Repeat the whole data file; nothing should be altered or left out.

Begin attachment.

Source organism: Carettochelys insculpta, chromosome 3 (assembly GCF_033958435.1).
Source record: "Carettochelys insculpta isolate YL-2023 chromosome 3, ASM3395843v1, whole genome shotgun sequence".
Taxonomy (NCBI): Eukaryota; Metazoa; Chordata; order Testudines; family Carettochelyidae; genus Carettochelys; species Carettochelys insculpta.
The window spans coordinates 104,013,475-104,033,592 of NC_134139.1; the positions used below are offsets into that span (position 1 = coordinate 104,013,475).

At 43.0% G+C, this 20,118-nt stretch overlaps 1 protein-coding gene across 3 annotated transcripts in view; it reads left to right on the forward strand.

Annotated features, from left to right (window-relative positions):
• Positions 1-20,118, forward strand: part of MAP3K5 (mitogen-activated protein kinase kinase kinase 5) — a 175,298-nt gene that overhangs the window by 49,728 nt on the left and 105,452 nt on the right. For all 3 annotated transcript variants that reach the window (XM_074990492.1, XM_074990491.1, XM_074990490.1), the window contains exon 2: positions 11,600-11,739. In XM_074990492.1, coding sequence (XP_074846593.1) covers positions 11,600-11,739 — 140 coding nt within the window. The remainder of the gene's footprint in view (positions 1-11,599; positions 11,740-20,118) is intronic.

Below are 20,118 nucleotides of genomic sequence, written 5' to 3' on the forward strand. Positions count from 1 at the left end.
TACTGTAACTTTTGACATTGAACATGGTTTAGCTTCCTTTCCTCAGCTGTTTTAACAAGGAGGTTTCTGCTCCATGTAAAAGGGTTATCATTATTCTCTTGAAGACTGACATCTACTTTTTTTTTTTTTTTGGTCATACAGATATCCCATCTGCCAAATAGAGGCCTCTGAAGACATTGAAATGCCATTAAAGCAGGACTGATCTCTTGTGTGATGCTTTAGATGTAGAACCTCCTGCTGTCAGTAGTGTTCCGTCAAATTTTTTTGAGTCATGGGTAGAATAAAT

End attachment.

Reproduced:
Source organism: Carettochelys insculpta, chromosome 3 (assembly GCF_033958435.1).
Source record: "Carettochelys insculpta isolate YL-2023 chromosome 3, ASM3395843v1, whole genome shotgun sequence".
Taxonomy (NCBI): Eukaryota; Metazoa; Chordata; order Testudines; family Carettochelyidae; genus Carettochelys; species Carettochelys insculpta.
The window spans coordinates 104,013,475-104,033,592 of NC_134139.1; the positions used below are offsets into that span (position 1 = coordinate 104,013,475).

At 43.0% G+C, this 20,118-nt stretch overlaps 1 protein-coding gene across 3 annotated transcripts in view; it reads left to right on the forward strand.

Annotated features, from left to right (window-relative positions):
• Positions 1-20,118, forward strand: part of MAP3K5 (mitogen-activated protein kinase kinase kinase 5) — a 175,298-nt gene that overhangs the window by 49,728 nt on the left and 105,452 nt on the right. For all 3 annotated transcript variants that reach the window (XM_074990492.1, XM_074990491.1, XM_074990490.1), the window contains exon 2: positions 11,600-11,739. In XM_074990492.1, coding sequence (XP_074846593.1) covers positions 11,600-11,739 — 140 coding nt within the window. The remainder of the gene's footprint in view (positions 1-11,599; positions 11,740-20,118) is intronic.

Below are 20,118 nucleotides of genomic sequence, written 5' to 3' on the forward strand. Positions count from 1 at the left end.
TACTGTAACTTTTGACATTGAACATGGTTTAGCTTCCTTTCCTCAGCTGTTTTAACAAGGAGGTTTCTGCTCCATGTAAAAGGGTTATCATTATTCTCTTGAAGACTGACATCTACTTTTTTTTTTTTTTTGGTCATACAGATATCCCATCTGCCAAATAGAGGCCTCTGAAGACATTGAAATGCCATTAAAGCAGGACTGATCTCTTGTGTGATGCTTTAGATGTAGAACCTCCTGCTGTCAGTAGTGTTCCGTCAAATTTTTTTGAGTCATGGGTAGAATAAAT